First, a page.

Las Vegas Sun

October 19, 2017

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Drills keep firefighters sharp for when the real deal occurs


Brian Nordli

A North Las Vegas Fire Department firefighter participates in a training exercise at the Fiesta Casino parking garage Monday morning, Dec. 9, 2013.

North Las Vegas Fire Dept. Training

The North Las Vegas Fire Department gathers during training exercises at the Fiesta Casino parking garage Monday morning, Dec. 9, 2013. Launch slideshow »

The dispatch call crackled over the North Las Vegas firefighters’ radios at 9:25 a.m. There is a car fire on the third floor of the Fiesta Rancho parking garage.

In reality, there is no fire, only six 3-foot-tall orange traffic cones representing fire for a training drill. But to the firefighters, it’s real.

Engine 50 arrives first, and the firefighters file out of the truck. They don’t rush, but move with a purpose, each tackling a different job, careful not to make a mistake. Every minute wasted means the fire could spread to another car or kill somebody.

Two firefighters unfurl the hose and lay it to the side of the fenced-off concrete structure, while another two climb the stairs to the third floor. Three minutes later, they drop rope down to the firefighters laying out hose and use it to haul the hose up to the third floor. Another engine arrives and uses its lift to bring up a hose.

Nearly nine minutes after the call, the fire is out.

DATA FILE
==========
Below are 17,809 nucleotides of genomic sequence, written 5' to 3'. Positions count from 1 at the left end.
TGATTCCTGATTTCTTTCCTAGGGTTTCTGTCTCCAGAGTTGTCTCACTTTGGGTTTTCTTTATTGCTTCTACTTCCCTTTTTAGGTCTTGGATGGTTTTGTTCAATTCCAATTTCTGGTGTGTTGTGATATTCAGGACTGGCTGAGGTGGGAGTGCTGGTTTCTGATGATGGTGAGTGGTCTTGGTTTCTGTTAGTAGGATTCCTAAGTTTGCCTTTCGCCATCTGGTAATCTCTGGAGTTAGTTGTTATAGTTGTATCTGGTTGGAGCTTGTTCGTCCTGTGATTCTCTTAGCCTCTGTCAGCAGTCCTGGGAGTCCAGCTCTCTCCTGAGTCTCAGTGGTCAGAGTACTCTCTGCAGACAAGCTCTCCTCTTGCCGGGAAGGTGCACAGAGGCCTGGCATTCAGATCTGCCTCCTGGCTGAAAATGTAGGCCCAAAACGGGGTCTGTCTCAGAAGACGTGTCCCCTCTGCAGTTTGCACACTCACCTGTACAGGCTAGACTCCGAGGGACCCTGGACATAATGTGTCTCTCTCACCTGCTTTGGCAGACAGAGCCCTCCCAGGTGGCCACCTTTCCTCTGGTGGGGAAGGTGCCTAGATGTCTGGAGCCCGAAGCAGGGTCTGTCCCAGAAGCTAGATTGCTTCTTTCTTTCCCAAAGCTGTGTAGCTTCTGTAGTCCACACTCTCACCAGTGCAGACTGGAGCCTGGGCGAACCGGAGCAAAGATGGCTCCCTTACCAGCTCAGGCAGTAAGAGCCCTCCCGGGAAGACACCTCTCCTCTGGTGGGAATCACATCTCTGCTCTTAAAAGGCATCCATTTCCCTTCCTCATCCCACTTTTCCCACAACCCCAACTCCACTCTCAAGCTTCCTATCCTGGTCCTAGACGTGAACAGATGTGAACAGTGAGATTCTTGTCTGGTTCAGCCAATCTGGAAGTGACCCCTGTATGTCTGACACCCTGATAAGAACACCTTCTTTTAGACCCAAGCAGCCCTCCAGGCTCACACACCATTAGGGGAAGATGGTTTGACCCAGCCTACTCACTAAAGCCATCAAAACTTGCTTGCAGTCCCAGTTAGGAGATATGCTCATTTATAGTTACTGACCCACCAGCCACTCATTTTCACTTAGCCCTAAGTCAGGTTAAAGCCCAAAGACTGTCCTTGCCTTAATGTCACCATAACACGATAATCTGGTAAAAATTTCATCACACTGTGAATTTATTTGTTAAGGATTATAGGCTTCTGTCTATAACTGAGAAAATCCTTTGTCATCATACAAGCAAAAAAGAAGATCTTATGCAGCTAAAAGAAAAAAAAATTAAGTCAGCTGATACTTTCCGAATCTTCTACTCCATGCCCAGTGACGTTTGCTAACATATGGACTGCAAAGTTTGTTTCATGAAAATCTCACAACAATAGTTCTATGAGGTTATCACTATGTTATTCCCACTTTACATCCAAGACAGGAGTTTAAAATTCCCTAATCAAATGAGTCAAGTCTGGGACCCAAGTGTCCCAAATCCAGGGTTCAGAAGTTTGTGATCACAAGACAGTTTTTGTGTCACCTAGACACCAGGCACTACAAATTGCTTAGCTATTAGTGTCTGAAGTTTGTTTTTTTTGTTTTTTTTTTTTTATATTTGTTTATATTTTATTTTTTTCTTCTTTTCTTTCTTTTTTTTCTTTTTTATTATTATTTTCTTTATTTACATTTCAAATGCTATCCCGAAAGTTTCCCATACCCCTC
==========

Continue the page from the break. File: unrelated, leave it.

Every month the fire department practices a different emergency procedure. Last month it was a technical rescue; this month a parking garage fire. Although the exercises are just practice, they will be crucial if and when such an emergency does occur.

“A minute can make the biggest difference in burning one car down or burning five cars,” Williams said. “So it’s, ‘How do we effectively get up there safely for us in a much more timely manner?’”

Parking garage fire tactics sound simple in theory. Firefighters must lift the hose up three stories into the parking garage, pinpoint the fire and then unleash a burst of water, all while working as fast and efficiently as possible. In practice, however, parking garage fires are tricky, Williams said.

Firefighters often have to fight through a dense fog of smoke to locate the fire, the threat of the fire spreading to additional cars and few access points for hose. On Monday, the crew also dealt with nearly 20 mph wind gusts, 38-degree weather and a fenced-off stairwell.

Capt. Gary Stover said that although parking garage fires are rare in North Las Vegas because of its lack of such structures, these training exercises allow firefighters to develop tactics and keep their skills sharp.

“Without actually getting out here doing it, sitting at a table talking about it, you never actually get to do these things," he said.

Throughout the event, Stover took notes on a dry-erase board. After the simulation, he addressed the issues with the crew like a coach talking to his team.

He liked the responding crews’ tactics, but he felt communication could have been improved. Still, anytime a fire can be doused in less than 10 minutes it's a successful mission, he said.

Afterward the firefighters returned to their stations, and the simulation was tweaked to present a new scenario. Another garage fire was about to come crackling through the radio.

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